Association of PCOS With Offspring Morbidity

A Longitudinal Cohort Study

Shu Qin Wei; Marianne Bilodeau-Bertrand; Nathalie Auger


Hum Reprod. 2022;37(9):2135-2142. 

In This Article

Abstract and Introduction


Study Question: Do children whose mothers have polycystic ovary syndrome (PCOS) have an increased risk of morbidity?

Summary Answer: Maternal PCOS is associated with an increased risk of infection, allergy and other childhood morbidity.

What is Known Already: PCOS is associated with higher rates of gestational diabetes, pre-eclampsia and preterm delivery, but the long-term impact on child health is poorly understood.

Study Design, Size, Duration: We conducted a retrospective longitudinal cohort study of 1 038 375 children in Quebec between 2006 and 2020.

Participants/Materials, Setting, Methods: We included 7160 children whose mothers had PCOS and 1 031 215 unexposed children. Outcomes included child hospitalization for infectious, allergic, malignant and other diseases before 13 years of age. We estimated hazard ratios (HRs) and 95% CI for the association of PCOS with childhood morbidity in adjusted Cox proportional hazards regression models.

Main Results and the Role of Chance: Children exposed to PCOS were hospitalized at a rate of 68.9 (95% CI 66.2–71.8) per 1000 person-years, whereas unexposed children were hospitalized at a rate of 45.3 (95% CI 45.1–45.5) per 1000 person-years. Compared with no exposure, maternal PCOS was associated with 1.32 times the risk of any childhood hospitalization (95% CI 1.26–1.40), 1.31 times the risk of infectious disease hospitalization (95% CI 1.25–1.38) and 1.47 times the risk of allergy-related hospitalization (95% CI 1.31–1.66). Risk of hospitalization was also elevated for childhood metabolic (HR 1.59, 95% CI 1.16–2.18), gastrointestinal (HR 1.72, 95% CI 1.53–1.92), central nervous system (HR 1.74, 95% CI 1.46–2.07) and otologic disorders (HR 1.34, 95% CI 1.26–1.43). Subgroup analyses suggested that there was little difference in the association of PCOS with hospitalization among boys (HR 1.31, 95% CI 1.24–1.39) and girls (HR 1.34, 95% CI 1.26–1.43).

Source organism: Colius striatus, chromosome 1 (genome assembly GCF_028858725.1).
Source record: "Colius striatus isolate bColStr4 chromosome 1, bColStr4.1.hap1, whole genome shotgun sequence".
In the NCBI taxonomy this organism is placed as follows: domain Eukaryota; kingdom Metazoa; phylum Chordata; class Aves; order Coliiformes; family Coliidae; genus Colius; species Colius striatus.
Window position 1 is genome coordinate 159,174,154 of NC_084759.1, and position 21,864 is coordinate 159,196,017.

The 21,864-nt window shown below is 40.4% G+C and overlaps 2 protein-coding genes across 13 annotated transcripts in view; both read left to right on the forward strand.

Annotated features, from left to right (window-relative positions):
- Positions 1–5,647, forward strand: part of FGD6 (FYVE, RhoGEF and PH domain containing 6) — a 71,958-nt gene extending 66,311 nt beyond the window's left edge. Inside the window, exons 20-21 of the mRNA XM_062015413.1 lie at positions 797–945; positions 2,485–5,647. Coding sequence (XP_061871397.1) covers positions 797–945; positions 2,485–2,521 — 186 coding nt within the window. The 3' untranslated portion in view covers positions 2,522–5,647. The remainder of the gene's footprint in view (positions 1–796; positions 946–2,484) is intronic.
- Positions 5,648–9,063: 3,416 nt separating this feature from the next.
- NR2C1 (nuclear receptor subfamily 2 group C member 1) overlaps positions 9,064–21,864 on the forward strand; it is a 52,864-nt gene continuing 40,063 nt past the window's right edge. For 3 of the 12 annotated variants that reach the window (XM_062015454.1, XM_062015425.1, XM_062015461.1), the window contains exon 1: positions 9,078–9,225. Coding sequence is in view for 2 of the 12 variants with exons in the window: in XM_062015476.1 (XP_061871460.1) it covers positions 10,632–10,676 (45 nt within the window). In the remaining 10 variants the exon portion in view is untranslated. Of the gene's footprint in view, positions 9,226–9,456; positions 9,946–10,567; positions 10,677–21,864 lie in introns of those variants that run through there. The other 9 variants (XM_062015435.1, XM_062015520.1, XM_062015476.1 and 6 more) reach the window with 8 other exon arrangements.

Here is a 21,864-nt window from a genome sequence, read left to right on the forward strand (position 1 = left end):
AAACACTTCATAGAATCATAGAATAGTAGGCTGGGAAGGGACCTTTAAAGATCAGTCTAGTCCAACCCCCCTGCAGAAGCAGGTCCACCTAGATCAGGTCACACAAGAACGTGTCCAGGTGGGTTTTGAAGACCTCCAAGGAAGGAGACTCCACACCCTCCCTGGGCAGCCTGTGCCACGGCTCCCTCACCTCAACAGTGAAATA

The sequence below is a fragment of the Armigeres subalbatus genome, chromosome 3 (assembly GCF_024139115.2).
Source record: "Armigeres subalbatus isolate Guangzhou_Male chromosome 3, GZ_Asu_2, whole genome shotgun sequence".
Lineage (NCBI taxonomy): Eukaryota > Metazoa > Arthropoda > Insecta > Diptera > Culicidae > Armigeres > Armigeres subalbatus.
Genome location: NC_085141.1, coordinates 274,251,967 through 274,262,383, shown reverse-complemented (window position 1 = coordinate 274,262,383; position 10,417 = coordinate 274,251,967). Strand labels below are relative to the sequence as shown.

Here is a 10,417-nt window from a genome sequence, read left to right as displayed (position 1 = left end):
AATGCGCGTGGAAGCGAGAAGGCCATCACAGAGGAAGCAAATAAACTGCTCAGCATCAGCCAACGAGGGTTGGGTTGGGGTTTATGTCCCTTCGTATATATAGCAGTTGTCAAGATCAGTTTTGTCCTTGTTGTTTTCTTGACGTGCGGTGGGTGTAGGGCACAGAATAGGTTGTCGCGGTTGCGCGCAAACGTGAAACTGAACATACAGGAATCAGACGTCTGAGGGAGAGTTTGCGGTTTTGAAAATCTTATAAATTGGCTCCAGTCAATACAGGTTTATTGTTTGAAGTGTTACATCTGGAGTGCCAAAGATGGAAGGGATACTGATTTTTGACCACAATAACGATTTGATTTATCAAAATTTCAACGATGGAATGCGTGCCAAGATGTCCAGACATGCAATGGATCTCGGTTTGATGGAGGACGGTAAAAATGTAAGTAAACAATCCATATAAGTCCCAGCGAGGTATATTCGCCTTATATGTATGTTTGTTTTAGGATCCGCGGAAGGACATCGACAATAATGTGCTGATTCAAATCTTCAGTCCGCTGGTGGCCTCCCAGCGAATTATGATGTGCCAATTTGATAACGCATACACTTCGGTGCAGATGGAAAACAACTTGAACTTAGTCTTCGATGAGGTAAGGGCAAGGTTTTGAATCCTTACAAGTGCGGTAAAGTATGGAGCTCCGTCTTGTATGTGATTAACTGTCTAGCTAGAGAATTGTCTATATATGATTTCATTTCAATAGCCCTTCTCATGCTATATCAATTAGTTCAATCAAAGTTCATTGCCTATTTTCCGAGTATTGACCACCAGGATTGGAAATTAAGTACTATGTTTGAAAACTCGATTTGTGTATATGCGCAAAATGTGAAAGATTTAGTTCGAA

Limitations, Reasons for Caution: We analyzed severe childhood morbidity requiring hospitalization, not mild diseases treated in ambulatory clinics. We lacked data on ethnicity, education and physical activity, and cannot rule out residual confounding.

Wider Implications of the Findings: Our findings suggest that maternal PCOS is associated with an increased risk of childhood morbidity.

Study Funding/Competing Interest(S): This study was supported by grant PJT-162300 from the Canadian Institutes of Health Research. N.A. acknowledges a career award from the Fonds de recherche du Québec-Santé (296785). The authors declare no competing interests.

Trial Registration Number: N/A.


Polycystic ovary syndrome (PCOS) is a common reproductive disorder, characterized by ovarian dysfunction, hyperandrogenism, polycystic ovary morphology and metabolic complications (Witchel et al., 2019). PCOS affects up to 10% of women of reproductive age (Bozdag et al., 2016). Women with PCOS are at risk of obesity, type 2 diabetes and cardiovascular disease, and a number of studies suggest that there may be associations with adverse pregnancy outcomes such as gestational diabetes, pre-eclampsia and preterm birth (Palomba et al., 2015; McDonnell and Hart, 2017). Although an impact on birth outcomes has been documented, the long-term health of children whose mothers have PCOS has received limited attention.

Owing to elevated circulating androgen levels, metabolic dysfunction and the potential for a suboptimal intrauterine environment in women with PCOS, researchers have raised concern over the somatic and neurodevelopmental health of children who are exposed to these conditions in utero (Palomba et al., 2015; Bell et al., 2018a). Hyperandrogenism and insulin resistance may affect fetal neuroendocrine and immune programming, possibly impacting the long-term health of offspring (Cardoso and Padmanabhan, 2019). Studies have found that maternal PCOS is associated with faster catch-up growth and greater BMI in childhood (Recabarren et al., 2008; Finnbogadóttir et al., 2017). Children of women with PCOS are more likely to have insulin resistance, abnormal lipid profiles and diabetes (Wilde et al., 2018; Gunning et al., 2020; Chen et al., 2021), as well as attention deficit disorders (Kosidou et al., 2017), autism spectrum disorder (Kosidou et al., 2016; Cherskov et al., 2018; Chen et al., 2020) and developmental delay (Bell et al., 2018b). We assessed the association between maternal PCOS and risk of child morbidity requiring hospitalization before 13 years of age.